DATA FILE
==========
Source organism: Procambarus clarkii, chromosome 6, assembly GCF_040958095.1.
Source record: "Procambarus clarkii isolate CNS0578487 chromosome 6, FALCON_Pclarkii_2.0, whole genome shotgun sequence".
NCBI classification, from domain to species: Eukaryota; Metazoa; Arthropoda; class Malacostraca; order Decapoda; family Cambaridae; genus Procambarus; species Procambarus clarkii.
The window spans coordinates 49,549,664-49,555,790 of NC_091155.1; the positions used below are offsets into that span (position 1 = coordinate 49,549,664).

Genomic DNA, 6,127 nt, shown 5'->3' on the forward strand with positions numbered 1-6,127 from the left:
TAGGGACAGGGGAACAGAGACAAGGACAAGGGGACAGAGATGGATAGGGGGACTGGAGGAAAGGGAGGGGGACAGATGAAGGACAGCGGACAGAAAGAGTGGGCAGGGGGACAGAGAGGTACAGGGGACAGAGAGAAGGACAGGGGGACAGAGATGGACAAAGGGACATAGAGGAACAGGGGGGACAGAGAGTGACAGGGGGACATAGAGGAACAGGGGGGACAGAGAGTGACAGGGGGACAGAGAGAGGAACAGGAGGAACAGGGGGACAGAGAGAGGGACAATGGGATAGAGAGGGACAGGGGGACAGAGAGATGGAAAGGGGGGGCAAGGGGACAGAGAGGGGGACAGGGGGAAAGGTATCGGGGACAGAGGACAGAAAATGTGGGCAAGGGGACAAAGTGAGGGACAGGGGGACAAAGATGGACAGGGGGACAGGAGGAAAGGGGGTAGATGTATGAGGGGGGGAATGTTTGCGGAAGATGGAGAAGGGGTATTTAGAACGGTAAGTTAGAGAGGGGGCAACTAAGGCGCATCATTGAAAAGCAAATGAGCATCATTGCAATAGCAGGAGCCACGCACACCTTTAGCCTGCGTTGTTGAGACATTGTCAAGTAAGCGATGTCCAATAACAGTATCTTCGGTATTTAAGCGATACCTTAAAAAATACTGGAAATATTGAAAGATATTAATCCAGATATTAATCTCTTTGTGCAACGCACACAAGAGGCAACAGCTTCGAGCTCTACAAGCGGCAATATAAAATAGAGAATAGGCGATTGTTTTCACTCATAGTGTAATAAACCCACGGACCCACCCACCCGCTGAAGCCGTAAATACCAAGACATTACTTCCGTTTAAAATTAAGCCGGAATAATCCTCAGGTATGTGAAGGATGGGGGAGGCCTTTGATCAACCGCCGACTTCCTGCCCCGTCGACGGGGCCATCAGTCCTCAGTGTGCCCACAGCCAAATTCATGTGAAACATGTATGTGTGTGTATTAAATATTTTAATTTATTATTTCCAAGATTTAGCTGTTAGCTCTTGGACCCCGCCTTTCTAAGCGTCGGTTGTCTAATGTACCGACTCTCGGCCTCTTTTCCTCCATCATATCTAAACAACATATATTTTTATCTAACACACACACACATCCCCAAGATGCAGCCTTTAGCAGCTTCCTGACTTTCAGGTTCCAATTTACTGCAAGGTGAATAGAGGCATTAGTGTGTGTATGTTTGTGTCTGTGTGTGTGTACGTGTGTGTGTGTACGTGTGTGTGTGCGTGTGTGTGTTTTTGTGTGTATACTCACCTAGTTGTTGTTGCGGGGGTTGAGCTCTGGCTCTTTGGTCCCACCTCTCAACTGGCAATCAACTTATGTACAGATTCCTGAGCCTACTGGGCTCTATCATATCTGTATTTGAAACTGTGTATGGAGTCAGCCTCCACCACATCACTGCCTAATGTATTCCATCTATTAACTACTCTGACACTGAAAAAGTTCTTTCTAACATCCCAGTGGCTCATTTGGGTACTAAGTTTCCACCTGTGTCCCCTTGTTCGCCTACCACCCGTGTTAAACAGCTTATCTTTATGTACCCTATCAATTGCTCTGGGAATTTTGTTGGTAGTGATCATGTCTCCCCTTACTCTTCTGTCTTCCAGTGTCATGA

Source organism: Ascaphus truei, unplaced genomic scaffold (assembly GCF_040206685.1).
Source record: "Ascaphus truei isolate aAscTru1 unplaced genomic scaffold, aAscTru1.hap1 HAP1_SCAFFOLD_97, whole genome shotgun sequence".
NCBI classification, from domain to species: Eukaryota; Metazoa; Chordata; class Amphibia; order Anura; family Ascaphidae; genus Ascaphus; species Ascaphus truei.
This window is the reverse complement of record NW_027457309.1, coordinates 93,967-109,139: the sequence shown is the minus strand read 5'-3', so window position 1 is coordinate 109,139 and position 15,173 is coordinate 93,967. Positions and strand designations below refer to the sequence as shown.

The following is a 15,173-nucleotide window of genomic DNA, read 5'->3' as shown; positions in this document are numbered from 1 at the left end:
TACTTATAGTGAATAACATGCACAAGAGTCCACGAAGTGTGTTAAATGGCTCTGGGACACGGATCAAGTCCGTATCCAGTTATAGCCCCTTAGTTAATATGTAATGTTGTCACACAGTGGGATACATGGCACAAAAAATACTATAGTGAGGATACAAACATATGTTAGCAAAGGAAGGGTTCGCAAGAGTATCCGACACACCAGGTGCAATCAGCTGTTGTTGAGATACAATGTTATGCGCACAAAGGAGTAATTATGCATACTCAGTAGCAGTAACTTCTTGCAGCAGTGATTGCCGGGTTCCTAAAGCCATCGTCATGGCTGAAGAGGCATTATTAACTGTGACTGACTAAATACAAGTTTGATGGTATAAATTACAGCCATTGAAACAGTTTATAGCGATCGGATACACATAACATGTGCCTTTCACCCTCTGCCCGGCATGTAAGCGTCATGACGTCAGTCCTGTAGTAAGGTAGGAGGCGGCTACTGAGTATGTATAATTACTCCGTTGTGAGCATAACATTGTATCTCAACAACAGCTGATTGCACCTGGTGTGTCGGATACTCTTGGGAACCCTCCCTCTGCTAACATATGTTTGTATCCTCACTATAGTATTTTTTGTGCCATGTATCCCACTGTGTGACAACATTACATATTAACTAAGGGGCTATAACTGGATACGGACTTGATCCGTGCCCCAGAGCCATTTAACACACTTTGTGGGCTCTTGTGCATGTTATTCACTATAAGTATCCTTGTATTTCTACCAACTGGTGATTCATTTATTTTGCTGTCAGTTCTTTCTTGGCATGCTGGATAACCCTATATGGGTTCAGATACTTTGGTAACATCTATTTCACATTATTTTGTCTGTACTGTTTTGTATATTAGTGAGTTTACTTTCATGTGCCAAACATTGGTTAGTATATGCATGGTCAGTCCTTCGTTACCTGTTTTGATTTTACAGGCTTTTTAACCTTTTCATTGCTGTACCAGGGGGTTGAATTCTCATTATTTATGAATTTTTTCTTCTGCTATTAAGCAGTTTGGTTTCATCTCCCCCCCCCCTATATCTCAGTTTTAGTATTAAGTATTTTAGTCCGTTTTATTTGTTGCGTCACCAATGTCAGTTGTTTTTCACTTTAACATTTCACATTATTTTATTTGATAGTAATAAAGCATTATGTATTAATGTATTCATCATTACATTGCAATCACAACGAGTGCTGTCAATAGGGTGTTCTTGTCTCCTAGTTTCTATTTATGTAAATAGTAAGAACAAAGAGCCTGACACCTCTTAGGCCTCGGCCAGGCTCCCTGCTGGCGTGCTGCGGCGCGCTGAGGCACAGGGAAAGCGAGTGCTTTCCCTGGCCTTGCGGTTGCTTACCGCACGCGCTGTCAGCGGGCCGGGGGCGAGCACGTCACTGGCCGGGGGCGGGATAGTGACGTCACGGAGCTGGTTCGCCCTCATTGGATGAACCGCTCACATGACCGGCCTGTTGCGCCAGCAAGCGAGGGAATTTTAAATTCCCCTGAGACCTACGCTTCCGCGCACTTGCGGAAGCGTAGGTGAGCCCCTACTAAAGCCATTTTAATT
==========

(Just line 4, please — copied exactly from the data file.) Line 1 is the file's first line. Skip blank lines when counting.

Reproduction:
The window spans coordinates 49,549,664-49,555,790 of NC_091155.1; the positions used below are offsets into that span (position 1 = coordinate 49,549,664).